European Powers Propose New Iranian Sanctions

The United Kingdom, France, and Germany are developing a plan for new and revised sanctions on Iran in relation to the Joint Comprehensive Plan of Action (JCPOA), according to a document revealed on March 16. The joint paper addressing changes to JCPOA, also known as the Iran nuclear deal, was sent to the leaders of the three countries in order to feel out support for a new round of sanctions, which would need the approval of the 28 European Union member states in order to be enacted. The proposed sanctions primarily build on existing sanctions related to Syria, including travel bans, asset freezes, and bans on doing business or financing certain public and private companies. They also “target militias and commanders” that pose a threat to regional stability.

Many experts believe that renegotiation in search of a better deal for Europe and the United States would be extremely challenging and generally infeasible. The diplomatic situation is particularly difficult considering that many Iranians feel that the deal disadvantages Iran and not the West. The Iranian economy continues to struggle even as Western nations roll back pre-JCPOA sanctions. In the meantime, Iran has given up what it views as major national security interests.

While President Donald Trump decided in October 2017 to no longer certify JCPOA as a vital national interest under the Iran Nuclear Agreement Review Act of 2015, the United States is still in technical compliance with the deal since Congress has so far not voted to reimpose sanctions.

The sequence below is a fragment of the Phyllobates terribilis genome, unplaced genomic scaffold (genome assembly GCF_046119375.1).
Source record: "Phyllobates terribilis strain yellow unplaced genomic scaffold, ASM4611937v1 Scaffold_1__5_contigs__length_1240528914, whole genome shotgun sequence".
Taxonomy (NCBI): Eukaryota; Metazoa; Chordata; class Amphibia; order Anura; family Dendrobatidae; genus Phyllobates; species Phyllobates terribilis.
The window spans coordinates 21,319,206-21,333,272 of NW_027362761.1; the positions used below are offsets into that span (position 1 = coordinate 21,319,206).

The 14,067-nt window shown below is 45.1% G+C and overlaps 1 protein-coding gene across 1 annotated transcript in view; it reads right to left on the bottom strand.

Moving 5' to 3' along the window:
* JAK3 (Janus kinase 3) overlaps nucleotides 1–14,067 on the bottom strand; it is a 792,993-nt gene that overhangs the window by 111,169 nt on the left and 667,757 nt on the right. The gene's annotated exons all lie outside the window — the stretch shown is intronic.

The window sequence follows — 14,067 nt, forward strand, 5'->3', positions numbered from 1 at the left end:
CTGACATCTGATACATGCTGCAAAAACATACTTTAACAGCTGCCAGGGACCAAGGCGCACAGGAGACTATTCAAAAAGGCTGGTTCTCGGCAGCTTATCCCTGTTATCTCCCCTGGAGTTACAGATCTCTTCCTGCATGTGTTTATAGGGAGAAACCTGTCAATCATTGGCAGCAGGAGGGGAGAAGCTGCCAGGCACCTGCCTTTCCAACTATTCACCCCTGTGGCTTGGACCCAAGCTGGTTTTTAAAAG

The proposed new sanctions serve ostensibly as a response to both Iran’s continuing role in the Syrian Civil War and its continued ballistic missile program. However, in January 2018, Trump insisted that the United States would not continue to waive sanctions unless Europe and the United States address several major issues including the missile program, International Atomic Energy Agency inspections, and the expiration of uranium enrichment restrictions. Therefore, the new European proposal serves mostly as a political effort to incentivize the United States to preserve the nuclear deal. Iran, meanwhile, has urged the West not to adopt any new sanctions.

While the new sanctions proposals have yet to be ratified, the plan demonstrates a willingness from the European powers to meet Trump’s ultimatum in the interest of preserving the nuclear deal. Final European decisions on the new sanctions and the American response may prove decisive for the fate of the deal, especially with the nomination of an outspoken critic of JCPOA, Mike Pompeo, as secretary of state. For now, the deal remains in effect, but its future continues to be uncertain.